Elwood, NY June 2017
The mind is weak, and until the sensation of Being acquires durability, the mind can't conceive of anything that will keep its attention on life in a way that is engaged and active. Yet I keep relying on my mind, as though it could be durable. I need to see that it isn't durable at all.
When I accept that the intelligence of the body has much greater force, more power, I allow it to manifest in its own way so that it can support the other parts of Being. I allow the vibration of that sensation to penetrate every cell, every molecule of the body; and that becomes the foundation for my attention in life this day.
It's like this now; and I speak to myself from within that place in order to help form a definite reminder, an exact reminder, of what's necessary in order to inhabit this day like a human being instead of a thing.
I have the capability of forming all my relationships from this place, whatever they are. Surely and certainly they are quite different when formed from this foundation than when they are formed from the mind, which is an undisciplined animal that races around at the behest of the emotions all day long. without any clarity.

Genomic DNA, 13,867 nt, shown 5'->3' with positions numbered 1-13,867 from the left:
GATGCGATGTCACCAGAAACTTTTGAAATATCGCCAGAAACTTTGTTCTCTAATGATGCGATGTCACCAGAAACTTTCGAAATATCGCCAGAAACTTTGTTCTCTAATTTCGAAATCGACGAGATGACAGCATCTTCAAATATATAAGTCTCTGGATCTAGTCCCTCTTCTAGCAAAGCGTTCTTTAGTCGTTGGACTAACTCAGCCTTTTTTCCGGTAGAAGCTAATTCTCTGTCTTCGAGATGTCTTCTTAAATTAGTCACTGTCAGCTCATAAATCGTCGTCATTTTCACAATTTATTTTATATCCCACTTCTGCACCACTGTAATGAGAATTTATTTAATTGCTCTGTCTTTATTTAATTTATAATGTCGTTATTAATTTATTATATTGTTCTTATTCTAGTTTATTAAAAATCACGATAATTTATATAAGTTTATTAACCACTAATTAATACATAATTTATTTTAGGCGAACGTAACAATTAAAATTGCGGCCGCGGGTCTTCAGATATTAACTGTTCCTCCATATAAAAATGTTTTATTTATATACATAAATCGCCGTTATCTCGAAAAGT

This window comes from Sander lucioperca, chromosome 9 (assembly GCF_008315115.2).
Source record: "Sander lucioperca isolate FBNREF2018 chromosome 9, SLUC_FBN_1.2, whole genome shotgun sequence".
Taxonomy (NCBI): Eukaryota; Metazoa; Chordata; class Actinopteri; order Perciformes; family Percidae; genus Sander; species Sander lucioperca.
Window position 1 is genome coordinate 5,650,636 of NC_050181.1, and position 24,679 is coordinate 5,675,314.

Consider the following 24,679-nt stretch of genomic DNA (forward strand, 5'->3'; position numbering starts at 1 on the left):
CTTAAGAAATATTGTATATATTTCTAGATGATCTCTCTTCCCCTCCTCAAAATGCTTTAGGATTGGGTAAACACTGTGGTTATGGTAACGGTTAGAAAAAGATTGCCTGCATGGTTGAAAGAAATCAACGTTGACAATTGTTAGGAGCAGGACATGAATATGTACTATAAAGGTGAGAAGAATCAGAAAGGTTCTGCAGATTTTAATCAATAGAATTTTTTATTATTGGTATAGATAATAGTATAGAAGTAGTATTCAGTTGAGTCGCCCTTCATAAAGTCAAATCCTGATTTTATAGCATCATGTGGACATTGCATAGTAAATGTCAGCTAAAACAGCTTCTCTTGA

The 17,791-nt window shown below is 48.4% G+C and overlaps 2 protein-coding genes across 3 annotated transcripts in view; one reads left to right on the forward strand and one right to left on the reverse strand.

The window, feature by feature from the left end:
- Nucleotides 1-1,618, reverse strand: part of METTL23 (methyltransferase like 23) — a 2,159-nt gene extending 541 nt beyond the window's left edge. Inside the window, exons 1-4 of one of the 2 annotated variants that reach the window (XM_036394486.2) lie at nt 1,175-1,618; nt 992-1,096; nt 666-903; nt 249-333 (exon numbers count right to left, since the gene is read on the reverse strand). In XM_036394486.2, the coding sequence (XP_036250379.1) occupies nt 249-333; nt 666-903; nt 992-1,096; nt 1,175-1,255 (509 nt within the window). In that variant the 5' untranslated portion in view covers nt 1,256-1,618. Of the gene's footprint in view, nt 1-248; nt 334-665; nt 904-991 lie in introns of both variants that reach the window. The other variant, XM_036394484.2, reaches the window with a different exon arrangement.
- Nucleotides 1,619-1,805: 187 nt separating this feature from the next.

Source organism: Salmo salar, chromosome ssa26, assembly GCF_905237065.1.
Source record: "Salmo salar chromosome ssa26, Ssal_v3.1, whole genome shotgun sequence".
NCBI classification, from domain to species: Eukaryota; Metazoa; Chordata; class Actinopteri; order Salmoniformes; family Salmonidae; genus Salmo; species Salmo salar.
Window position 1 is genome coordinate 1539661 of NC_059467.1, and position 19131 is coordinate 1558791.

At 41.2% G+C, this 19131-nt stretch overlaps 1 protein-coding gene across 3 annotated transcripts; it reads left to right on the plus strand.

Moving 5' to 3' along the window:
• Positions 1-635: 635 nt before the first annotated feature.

I invest more and more as time goes by in this need to be more exact and definite. Clarity in the mind comes from settling of all the silt and mud in the water; and that settling only takes place when the stillness of the body, its organic ability to anchor Being, accompanies the action of thought. Thought has the ability to be intelligent and penetrating, but without this companion it's flighty and foolish. It constantly tries to arrogate abilities to itself which it doesn't have. It needs more discipline, and that comes not from thought itself — thought is unable to police thought — but from the other parts of Being, which are stronger and, wordlessly, equally intelligent.
It's this force of the intelligence of sensation that can help focus the intelligence of the mind and point the compass needle towards a more durable understanding of relationship. Relationship always has to begin inside first; it's only after that that it encounters the outside and forms a second-order relationship.
Well, anyway, these are the thoughts for this morning as I sit here. I will keep them brief and stop here.
Lee van Laer is a Senior Editor at Parabola Magazine.